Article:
US and China work on ZTE rescue; Mnuchin denies quid pro quo
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WASHINGTON (AP) — The United States and China are working toward an agreement that would ease U.S. sanctions that were imposed on ZTE Corp. and let the Chinese telecommunications giant stay in business. President Donald Trump said Tuesday that the deal might require ZTE to revamp its board and to pay a fine of $1 billion or more. The ZTE talks occur after the U.S. and China over the weekend suspended plans to impose tariffs on as much as $200 billion in each other's goods, pulling back from the brink of a trade war. China on Tuesday made a conciliatory gesture by cutting the tariff on imported vehicles to 15 percent from 25 percent, effective July 1.
Facebook chief faces EU grilling over his 'digital monster'
BRUSSELS (AP) — Facebook CEO Mark Zuckerberg faced tough questions from European Union lawmakers Tuesday over what one of them branded Zuckerberg's "digital monster," and he apologized for the way the social network has been used to produce fake news, interfere in elections and sweep up people's personal data. At a hearing in the European Parliament in Brussels, legislators sought explanations about the growing number of false Facebook accounts and whether Facebook will comply with new EU privacy rules, but many were left frustrated by Zuckerberg's lack of answers. After short opening remarks, Zuckerberg listened to all the questions first, and then responded to them all at once.
Low US unemployment rate masks financial struggles for many
WASHINGTON (AP) — A Federal Reserve survey shows that despite an ultra-low 3.9 percent unemployment rate, about one-third of U.S. adults faced financial insecurity last year and often struggled to pay unexpected expenses. For three in 10 adults, their monthly incomes fluctuated — often because their work schedules changed at short notice — and that caused about one in ten Americans to miss some bill payments. Forty percent of adults would have had to borrow money or sell something to pay an emergency expense of just $400. At the same time, the survey finds the improving economy is benefiting more Americans, including at all education and income levels.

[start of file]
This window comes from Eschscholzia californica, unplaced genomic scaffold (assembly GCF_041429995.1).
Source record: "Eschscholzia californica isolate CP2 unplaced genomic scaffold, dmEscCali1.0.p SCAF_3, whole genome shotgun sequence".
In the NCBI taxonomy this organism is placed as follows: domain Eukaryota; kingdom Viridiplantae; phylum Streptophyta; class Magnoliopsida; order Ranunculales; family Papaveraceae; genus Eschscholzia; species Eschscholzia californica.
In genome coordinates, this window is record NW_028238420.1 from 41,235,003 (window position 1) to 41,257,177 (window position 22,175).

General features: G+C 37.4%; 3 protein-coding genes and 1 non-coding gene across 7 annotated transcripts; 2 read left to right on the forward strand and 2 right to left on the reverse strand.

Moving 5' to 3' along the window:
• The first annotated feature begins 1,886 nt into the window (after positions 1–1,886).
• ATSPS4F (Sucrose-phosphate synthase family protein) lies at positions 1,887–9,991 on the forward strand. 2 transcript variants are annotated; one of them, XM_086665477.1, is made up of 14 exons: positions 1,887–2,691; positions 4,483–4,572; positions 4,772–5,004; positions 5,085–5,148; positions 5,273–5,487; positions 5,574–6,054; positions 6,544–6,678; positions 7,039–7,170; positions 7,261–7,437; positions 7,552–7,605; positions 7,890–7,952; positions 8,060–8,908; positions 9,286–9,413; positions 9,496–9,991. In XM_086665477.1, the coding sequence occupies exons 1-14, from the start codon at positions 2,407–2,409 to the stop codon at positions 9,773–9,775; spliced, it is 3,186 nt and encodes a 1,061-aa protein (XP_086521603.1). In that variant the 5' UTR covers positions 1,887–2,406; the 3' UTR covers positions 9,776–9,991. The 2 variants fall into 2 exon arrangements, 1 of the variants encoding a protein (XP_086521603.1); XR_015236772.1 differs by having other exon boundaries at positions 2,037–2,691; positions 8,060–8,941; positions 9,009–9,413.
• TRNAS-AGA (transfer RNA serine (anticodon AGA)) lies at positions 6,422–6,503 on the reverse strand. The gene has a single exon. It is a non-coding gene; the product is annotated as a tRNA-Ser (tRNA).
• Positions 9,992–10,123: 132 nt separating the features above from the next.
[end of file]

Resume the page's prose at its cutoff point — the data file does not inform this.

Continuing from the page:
Congress nears dismantling of post-crisis bank rules
WASHINGTON (AP) — Congress was taking a final step Tuesday toward dismantling a chunk of the rules framework for banks installed to prevent a recurrence of the 2008 financial crisis that brought millions of lost jobs and foreclosed homes. The House planned to approve legislation to roll back the Dodd-Frank law, easing rules for banks and notching a legislative win for President Donald Trump, who made gutting the landmark law a campaign promise. The Republican legislation, pushed by Wall Street banks as well as regional banks and smaller institutions, carries bipartisan support. The bill splintered Democrats into two camps when the Senate voted 67-31 to approve it in March.
Navarro clashes with State Department over UAE airline deal
WASHINGTON (AP) — After striking a delicate deal with the United Arab Emirates this month on rules for airline competition, the Trump administration went to war with itself. It's a story of how a wonky aviation pact became a bitter, lobbyist-fueled international incident when Peter Navarro, President Donald Trump's trade adviser, repeatedly contradicted the State Department's carefully crafted script about what the agreement actually said. The Emiratis complained to the administration. The drama has played out as Navarro, a nationalist who has sought aggressive protections for U.S. businesses, seeks to assert authority from his perch at Trump's recently created White House trade and manufacturing policy shop.
Airlines caving to Beijing despite White House protest
SHANGHAI (AP) — Global airlines are obeying Beijing's demands to refer to Taiwan explicitly as a part of China, despite the White House's call this month to stand firm against such "Orwellian nonsense." The Associated Press found 20 carriers, including Air Canada, British Airways and Lufthansa, that now refer to Taiwan, the self-ruled island that Beijing considers Chinese territory, as a part of China on their global websites. There are just three days left for dozens of foreign airlines to decide whether to comply with Beijing's orders, or face consequences that could cripple their China business, including legal sanctions. Many have already sided with Beijing.
Stocks sink late as smaller companies and industrials fade
NEW YORK (AP) — Stocks faded Tuesday afternoon and finished the day mostly lower as industrial companies and retailers fell. Smaller and more U.S.-focused companies slumped after setting records the last few days. Large industrial companies like Boeing, 3M and Caterpillar slipped, and retailers including Kohl's, AutoZone and Advance Auto Parts fell after releasing their quarterly results. Smaller companies had their worst day of the month as a winning streak that brought them to all-time highs came to an end. For most of the day stocks were on track for small gains. Automakers rose after China said it will reduce duties on imported cars in July, a sign the U.S.
The S&P 500 index slid 8.57 points, or 0.3 percent, to 2,724.44. The Dow Jones industrial average lost 178.88 points, or 0.7 percent, to 24,834.41. The Nasdaq composite fell 15.58 points, or 0.2 percent, to 7,378.46. The Russell 2000 index of smaller company stocks gave up 12.20 points, or 0.7 percent, to 1,625.24 after it closed at record highs the last four days.
Benchmark U.S. crude shed an early gain and fell 0.2 percent to $72.13 per barrel in New York. Brent crude, used to price international oils, rose 0.4 percent to $79.57 per barrel in London. Wholesale gasoline rose 0.6 percent to $2.27 a gallon. Heating oil added 0.3 percent to $2.28 a gallon. Natural gas jumped 3.5 percent to $2.91 per 1,000 cubic feet.